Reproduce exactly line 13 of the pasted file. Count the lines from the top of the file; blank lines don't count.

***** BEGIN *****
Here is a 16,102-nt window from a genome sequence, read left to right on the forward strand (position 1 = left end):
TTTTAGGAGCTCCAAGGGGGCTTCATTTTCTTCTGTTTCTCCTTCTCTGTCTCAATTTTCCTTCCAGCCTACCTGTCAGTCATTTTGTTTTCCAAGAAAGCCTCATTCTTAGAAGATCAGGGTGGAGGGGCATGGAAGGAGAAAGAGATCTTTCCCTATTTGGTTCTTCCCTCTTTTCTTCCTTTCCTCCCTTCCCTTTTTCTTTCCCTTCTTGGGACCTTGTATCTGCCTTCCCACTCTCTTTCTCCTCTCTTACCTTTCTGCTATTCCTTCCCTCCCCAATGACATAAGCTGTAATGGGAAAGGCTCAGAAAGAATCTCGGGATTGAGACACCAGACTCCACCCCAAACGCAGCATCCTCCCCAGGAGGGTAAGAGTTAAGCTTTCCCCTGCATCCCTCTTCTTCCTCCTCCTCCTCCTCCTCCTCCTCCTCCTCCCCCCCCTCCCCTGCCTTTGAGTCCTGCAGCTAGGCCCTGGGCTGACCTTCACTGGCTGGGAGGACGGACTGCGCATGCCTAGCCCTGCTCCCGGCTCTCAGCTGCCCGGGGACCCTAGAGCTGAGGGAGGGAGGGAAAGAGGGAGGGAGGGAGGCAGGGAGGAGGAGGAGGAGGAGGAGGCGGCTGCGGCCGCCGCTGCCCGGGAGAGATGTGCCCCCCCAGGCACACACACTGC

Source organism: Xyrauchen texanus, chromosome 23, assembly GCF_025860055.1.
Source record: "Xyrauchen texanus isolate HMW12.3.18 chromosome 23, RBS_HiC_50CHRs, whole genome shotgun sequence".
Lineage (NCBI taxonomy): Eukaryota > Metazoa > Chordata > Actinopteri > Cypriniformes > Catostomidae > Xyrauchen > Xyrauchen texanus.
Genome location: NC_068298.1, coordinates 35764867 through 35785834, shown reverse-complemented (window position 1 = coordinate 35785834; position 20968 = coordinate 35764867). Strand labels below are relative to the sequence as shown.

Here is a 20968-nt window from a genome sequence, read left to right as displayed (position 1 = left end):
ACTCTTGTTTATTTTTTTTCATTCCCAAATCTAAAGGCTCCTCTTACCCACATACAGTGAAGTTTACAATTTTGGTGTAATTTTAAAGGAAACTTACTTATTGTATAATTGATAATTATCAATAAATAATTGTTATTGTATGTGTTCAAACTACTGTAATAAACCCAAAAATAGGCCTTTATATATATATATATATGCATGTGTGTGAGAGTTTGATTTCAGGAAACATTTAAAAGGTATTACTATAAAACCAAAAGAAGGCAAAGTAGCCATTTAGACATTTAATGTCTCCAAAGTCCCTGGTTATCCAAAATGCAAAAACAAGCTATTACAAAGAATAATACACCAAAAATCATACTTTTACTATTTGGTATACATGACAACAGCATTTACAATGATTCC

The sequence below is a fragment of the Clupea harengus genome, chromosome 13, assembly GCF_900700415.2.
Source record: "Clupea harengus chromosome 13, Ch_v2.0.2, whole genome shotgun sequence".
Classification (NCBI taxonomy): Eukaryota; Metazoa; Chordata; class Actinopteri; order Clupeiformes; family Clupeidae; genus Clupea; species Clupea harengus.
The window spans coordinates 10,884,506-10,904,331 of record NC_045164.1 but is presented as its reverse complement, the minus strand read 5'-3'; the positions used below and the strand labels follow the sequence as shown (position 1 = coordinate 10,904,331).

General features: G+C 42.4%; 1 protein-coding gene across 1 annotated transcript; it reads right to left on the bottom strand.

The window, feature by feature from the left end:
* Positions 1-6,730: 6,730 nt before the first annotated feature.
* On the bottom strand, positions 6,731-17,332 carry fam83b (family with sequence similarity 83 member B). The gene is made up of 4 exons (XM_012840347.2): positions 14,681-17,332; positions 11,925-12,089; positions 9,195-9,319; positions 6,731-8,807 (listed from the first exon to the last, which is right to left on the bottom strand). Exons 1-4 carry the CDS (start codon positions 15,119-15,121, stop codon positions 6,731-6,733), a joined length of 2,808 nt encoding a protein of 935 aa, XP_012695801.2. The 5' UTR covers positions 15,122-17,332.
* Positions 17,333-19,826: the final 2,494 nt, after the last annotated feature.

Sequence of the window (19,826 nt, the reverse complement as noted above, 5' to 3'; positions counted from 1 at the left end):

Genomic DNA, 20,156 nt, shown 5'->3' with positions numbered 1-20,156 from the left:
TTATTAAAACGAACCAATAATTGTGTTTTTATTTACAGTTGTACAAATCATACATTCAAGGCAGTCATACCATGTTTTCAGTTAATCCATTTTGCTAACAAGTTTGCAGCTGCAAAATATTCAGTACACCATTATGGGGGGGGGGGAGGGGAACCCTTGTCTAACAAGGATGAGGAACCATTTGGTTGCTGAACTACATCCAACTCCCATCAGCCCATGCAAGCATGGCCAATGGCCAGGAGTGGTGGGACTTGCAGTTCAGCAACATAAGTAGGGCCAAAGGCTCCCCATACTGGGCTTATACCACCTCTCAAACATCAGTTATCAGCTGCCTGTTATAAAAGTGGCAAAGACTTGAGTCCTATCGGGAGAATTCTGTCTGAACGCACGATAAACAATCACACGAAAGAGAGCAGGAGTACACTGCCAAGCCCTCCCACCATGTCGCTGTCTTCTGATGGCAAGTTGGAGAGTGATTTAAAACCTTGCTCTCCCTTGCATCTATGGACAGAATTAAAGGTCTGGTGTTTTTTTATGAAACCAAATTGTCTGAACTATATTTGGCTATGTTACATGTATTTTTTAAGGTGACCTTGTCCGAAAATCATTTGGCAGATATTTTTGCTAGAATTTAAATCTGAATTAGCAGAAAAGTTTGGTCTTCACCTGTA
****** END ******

General features: G+C 42.4%; 1 protein-coding gene across 1 annotated transcript; it reads right to left on the bottom strand.